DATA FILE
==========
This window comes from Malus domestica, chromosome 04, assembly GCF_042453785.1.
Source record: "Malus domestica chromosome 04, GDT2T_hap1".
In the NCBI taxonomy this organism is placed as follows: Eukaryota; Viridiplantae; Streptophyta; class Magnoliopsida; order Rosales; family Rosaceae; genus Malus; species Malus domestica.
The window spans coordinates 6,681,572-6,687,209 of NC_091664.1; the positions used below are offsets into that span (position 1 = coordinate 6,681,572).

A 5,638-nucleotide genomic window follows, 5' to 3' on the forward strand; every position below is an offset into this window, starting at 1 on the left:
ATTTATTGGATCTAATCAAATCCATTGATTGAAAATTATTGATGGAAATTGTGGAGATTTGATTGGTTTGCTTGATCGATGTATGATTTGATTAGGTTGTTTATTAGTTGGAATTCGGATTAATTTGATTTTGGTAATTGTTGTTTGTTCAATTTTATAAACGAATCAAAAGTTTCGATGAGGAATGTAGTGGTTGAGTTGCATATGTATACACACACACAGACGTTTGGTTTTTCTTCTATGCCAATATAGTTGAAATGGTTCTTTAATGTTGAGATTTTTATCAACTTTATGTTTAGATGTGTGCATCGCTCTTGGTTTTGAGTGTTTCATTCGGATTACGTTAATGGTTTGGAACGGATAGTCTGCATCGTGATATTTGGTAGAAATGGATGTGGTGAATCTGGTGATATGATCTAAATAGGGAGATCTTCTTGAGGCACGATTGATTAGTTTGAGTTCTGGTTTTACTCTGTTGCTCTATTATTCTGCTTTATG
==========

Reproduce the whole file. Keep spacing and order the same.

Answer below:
This window comes from Malus domestica, chromosome 04, assembly GCF_042453785.1.
Source record: "Malus domestica chromosome 04, GDT2T_hap1".
In the NCBI taxonomy this organism is placed as follows: Eukaryota; Viridiplantae; Streptophyta; class Magnoliopsida; order Rosales; family Rosaceae; genus Malus; species Malus domestica.
The window spans coordinates 6,681,572-6,687,209 of NC_091664.1; the positions used below are offsets into that span (position 1 = coordinate 6,681,572).

A 5,638-nucleotide genomic window follows, 5' to 3' on the forward strand; every position below is an offset into this window, starting at 1 on the left:
ATTTATTGGATCTAATCAAATCCATTGATTGAAAATTATTGATGGAAATTGTGGAGATTTGATTGGTTTGCTTGATCGATGTATGATTTGATTAGGTTGTTTATTAGTTGGAATTCGGATTAATTTGATTTTGGTAATTGTTGTTTGTTCAATTTTATAAACGAATCAAAAGTTTCGATGAGGAATGTAGTGGTTGAGTTGCATATGTATACACACACACAGACGTTTGGTTTTTCTTCTATGCCAATATAGTTGAAATGGTTCTTTAATGTTGAGATTTTTATCAACTTTATGTTTAGATGTGTGCATCGCTCTTGGTTTTGAGTGTTTCATTCGGATTACGTTAATGGTTTGGAACGGATAGTCTGCATCGTGATATTTGGTAGAAATGGATGTGGTGAATCTGGTGATATGATCTAAATAGGGAGATCTTCTTGAGGCACGATTGATTAGTTTGAGTTCTGGTTTTACTCTGTTGCTCTATTATTCTGCTTTATG